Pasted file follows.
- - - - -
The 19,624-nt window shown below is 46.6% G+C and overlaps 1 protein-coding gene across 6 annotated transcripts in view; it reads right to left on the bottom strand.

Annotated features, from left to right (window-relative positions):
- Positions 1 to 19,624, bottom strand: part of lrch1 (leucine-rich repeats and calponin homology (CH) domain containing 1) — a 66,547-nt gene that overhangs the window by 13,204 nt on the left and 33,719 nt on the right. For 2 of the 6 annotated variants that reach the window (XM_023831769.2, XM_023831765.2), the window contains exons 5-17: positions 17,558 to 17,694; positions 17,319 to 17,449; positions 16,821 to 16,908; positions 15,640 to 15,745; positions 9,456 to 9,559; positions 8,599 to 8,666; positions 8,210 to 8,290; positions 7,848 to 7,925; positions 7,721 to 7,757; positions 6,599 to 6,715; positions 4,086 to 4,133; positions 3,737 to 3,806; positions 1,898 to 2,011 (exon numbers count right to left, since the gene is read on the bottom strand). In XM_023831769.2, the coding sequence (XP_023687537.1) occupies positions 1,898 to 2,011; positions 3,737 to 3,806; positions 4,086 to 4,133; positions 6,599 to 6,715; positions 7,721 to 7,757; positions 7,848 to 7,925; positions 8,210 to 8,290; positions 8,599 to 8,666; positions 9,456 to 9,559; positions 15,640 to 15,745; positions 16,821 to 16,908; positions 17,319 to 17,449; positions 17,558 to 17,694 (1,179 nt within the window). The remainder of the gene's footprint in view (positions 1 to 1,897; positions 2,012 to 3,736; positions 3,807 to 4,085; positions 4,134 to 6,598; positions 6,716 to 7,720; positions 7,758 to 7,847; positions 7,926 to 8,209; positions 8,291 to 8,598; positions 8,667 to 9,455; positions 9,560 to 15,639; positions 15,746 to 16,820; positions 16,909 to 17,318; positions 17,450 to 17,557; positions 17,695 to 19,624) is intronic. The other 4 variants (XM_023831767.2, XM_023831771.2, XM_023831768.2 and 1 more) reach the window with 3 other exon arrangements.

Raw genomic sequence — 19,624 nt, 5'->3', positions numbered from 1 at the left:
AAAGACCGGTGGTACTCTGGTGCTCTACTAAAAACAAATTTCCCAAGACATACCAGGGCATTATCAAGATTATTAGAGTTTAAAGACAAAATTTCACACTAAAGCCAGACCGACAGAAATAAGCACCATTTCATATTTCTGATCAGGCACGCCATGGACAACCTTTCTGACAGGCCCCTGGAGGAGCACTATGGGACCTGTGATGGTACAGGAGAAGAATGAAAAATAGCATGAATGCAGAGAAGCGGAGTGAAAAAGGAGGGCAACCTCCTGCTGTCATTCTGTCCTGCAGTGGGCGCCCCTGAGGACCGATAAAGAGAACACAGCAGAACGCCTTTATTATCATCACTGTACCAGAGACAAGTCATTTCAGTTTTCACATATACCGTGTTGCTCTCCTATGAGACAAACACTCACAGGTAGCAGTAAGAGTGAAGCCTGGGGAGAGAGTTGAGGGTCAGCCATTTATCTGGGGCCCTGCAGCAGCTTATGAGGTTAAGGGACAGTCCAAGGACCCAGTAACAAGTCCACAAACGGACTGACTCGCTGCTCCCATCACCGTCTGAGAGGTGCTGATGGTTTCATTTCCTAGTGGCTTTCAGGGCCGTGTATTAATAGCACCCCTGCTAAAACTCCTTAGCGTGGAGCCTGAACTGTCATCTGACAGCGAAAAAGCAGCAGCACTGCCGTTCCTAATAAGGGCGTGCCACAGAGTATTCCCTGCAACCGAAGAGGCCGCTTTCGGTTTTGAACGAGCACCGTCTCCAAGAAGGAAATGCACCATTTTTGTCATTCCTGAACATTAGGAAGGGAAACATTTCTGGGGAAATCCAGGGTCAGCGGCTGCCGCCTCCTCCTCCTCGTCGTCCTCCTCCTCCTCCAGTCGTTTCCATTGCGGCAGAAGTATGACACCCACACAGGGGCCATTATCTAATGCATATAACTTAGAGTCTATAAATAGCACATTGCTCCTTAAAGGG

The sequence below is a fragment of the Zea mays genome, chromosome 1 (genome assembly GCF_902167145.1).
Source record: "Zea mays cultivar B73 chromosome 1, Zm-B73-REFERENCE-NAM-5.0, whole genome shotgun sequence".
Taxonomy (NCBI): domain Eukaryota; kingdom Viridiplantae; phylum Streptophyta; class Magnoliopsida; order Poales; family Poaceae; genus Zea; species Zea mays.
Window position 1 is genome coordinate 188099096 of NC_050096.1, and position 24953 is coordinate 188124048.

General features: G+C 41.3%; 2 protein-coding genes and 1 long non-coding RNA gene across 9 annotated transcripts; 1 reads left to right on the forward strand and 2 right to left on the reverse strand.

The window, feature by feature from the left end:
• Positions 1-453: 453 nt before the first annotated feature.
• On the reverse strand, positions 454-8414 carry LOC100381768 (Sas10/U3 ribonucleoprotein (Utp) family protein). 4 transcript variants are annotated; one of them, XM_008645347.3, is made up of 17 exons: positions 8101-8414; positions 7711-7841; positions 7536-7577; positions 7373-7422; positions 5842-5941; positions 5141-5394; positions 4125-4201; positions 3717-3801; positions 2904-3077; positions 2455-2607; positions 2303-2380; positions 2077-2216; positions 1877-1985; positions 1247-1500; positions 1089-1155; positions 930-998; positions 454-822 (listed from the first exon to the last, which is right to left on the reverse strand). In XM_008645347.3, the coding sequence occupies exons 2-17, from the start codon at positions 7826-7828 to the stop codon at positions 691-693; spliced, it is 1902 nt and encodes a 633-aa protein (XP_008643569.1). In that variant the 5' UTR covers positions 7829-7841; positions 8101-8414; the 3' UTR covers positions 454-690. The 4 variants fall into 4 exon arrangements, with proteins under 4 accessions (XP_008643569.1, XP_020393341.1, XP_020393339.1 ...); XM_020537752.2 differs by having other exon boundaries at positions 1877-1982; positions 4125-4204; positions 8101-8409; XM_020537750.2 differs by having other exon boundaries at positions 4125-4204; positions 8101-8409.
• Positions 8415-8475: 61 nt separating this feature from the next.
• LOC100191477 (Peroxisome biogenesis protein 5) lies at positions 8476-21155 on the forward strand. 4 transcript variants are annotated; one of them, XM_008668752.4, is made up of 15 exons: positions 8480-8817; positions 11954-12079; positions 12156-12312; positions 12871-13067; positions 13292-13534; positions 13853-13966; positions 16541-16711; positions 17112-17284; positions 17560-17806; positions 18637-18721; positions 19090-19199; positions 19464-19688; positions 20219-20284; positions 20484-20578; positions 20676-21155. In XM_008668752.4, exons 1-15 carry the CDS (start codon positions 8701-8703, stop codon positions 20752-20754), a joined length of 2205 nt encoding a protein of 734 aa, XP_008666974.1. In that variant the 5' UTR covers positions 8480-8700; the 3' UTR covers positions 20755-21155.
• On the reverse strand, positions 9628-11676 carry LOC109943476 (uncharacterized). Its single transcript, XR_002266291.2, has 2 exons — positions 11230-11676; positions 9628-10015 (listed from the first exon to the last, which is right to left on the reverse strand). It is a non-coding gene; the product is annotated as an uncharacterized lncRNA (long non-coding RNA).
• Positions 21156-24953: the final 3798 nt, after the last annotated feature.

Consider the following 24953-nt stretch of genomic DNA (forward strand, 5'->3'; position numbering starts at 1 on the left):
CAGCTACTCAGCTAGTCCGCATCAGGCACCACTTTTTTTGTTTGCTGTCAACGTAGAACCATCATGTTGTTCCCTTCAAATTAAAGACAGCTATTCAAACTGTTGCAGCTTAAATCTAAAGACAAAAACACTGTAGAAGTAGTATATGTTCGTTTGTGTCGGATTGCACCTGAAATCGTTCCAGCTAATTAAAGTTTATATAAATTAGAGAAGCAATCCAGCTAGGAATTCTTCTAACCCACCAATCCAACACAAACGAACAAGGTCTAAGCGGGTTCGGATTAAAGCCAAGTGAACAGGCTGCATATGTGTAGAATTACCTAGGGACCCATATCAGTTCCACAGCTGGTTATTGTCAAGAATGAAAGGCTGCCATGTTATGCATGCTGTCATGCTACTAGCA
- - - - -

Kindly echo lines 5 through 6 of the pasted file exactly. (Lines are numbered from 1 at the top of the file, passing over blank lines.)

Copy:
AAAGACCGGTGGTACTCTGGTGCTCTACTAAAAACAAATTTCCCAAGACATACCAGGGCATTATCAAGATTATTAGAGTTTAAAGACAAAATTTCACACTAAAGCCAGACCGACAGAAATAAGCACCATTTCATATTTCTGATCAGGCACGCCATGGACAACCTTTCTGACAGGCCCCTGGAGGAGCACTATGGGACCTGTGATGGTACAGGAGAAGAATGAAAAATAGCATGAATGCAGAGAAGCGGAGTGAAAAAGGAGGGCAACCTCCTGCTGTCATTCTGTCCTGCAGTGGGCGCCCCTGAGGACCGATAAAGAGAACACAGCAGAACGCCTTTATTATCATCACTGTACCAGAGACAAGTCATTTCAGTTTTCACATATACCGTGTTGCTCTCCTATGAGACAAACACTCACAGGTAGCAGTAAGAGTGAAGCCTGGGGAGAGAGTTGAGGGTCAGCCATTTATCTGGGGCCCTGCAGCAGCTTATGAGGTTAAGGGACAGTCCAAGGACCCAGTAACAAGTCCACAAACGGACTGACTCGCTGCTCCCATCACCGTCTGAGAGGTGCTGATGGTTTCATTTCCTAGTGGCTTTCAGGGCCGTGTATTAATAGCACCCCTGCTAAAACTCCTTAGCGTGGAGCCTGAACTGTCATCTGACAGCGAAAAAGCAGCAGCACTGCCGTTCCTAATAAGGGCGTGCCACAGAGTATTCCCTGCAACCGAAGAGGCCGCTTTCGGTTTTGAACGAGCACCGTCTCCAAGAAGGAAATGCACCATTTTTGTCATTCCTGAACATTAGGAAGGGAAACATTTCTGGGGAAATCCAGGGTCAGCGGCTGCCGCCTCCTCCTCCTCGTCGTCCTCCTCCTCCTCCAGTCGTTTCCATTGCGGCAGAAGTATGACACCCACACAGGGGCCATTATCTAATGCATATAACTTAGAGTCTATAAATAGCACATTGCTCCTTAAAGGG

The sequence below is a fragment of the Zea mays genome, chromosome 1 (genome assembly GCF_902167145.1).